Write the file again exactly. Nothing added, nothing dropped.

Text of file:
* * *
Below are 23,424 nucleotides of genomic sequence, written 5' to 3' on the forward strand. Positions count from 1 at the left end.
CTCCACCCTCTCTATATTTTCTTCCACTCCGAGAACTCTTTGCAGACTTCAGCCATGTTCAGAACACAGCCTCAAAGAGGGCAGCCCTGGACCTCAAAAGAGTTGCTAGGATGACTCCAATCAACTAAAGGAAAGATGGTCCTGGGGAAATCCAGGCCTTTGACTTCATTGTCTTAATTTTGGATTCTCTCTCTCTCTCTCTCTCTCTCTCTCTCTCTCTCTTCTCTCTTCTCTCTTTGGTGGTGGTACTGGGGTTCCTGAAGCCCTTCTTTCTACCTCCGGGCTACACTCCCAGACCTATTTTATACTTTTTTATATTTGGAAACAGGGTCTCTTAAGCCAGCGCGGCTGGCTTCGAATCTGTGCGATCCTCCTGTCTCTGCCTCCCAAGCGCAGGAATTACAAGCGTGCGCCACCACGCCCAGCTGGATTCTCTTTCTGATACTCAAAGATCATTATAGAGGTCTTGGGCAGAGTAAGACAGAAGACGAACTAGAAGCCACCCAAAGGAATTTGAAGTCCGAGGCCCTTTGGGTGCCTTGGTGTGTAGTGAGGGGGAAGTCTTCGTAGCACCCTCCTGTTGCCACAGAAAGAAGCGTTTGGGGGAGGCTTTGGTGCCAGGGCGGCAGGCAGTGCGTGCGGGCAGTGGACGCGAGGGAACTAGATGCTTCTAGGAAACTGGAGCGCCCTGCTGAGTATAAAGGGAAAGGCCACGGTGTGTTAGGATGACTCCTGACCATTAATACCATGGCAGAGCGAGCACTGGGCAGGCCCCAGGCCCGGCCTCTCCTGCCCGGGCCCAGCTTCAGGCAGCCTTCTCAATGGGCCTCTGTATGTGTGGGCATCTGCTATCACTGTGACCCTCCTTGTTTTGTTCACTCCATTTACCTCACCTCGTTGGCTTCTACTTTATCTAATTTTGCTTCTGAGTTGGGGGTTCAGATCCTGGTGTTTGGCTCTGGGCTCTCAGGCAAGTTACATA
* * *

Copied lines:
Below are 23,424 nucleotides of genomic sequence, written 5' to 3' on the forward strand. Positions count from 1 at the left end.
CTCCACCCTCTCTATATTTTCTTCCACTCCGAGAACTCTTTGCAGACTTCAGCCATGTTCAGAACACAGCCTCAAAGAGGGCAGCCCTGGACCTCAAAAGAGTTGCTAGGATGACTCCAATCAACTAAAGGAAAGATGGTCCTGGGGAAATCCAGGCCTTTGACTTCATTGTCTTAATTTTGGATTCTCTCTCTCTCTCTCTCTCTCTCTCTCTCTCTCTCTTCTCTCTTCTCTCTTTGGTGGTGGTACTGGGGTTCCTGAAGCCCTTCTTTCTACCTCCGGGCTACACTCCCAGACCTATTTTATACTTTTTTATATTTGGAAACAGGGTCTCTTAAGCCAGCGCGGCTGGCTTCGAATCTGTGCGATCCTCCTGTCTCTGCCTCCCAAGCGCAGGAATTACAAGCGTGCGCCACCACGCCCAGCTGGATTCTCTTTCTGATACTCAAAGATCATTATAGAGGTCTTGGGCAGAGTAAGACAGAAGACGAACTAGAAGCCACCCAAAGGAATTTGAAGTCCGAGGCCCTTTGGGTGCCTTGGTGTGTAGTGAGGGGGAAGTCTTCGTAGCACCCTCCTGTTGCCACAGAAAGAAGCGTTTGGGGGAGGCTTTGGTGCCAGGGCGGCAGGCAGTGCGTGCGGGCAGTGGACGCGAGGGAACTAGATGCTTCTAGGAAACTGGAGCGCCCTGCTGAGTATAAAGGGAAAGGCCACGGTGTGTTAGGATGACTCCTGACCATTAATACCATGGCAGAGCGAGCACTGGGCAGGCCCCAGGCCCGGCCTCTCCTGCCCGGGCCCAGCTTCAGGCAGCCTTCTCAATGGGCCTCTGTATGTGTGGGCATCTGCTATCACTGTGACCCTCCTTGTTTTGTTCACTCCATTTACCTCACCTCGTTGGCTTCTACTTTATCTAATTTTGCTTCTGAGTTGGGGGTTCAGATCCTGGTGTTTGGCTCTGGGCTCTCAGGCAAGTTACATA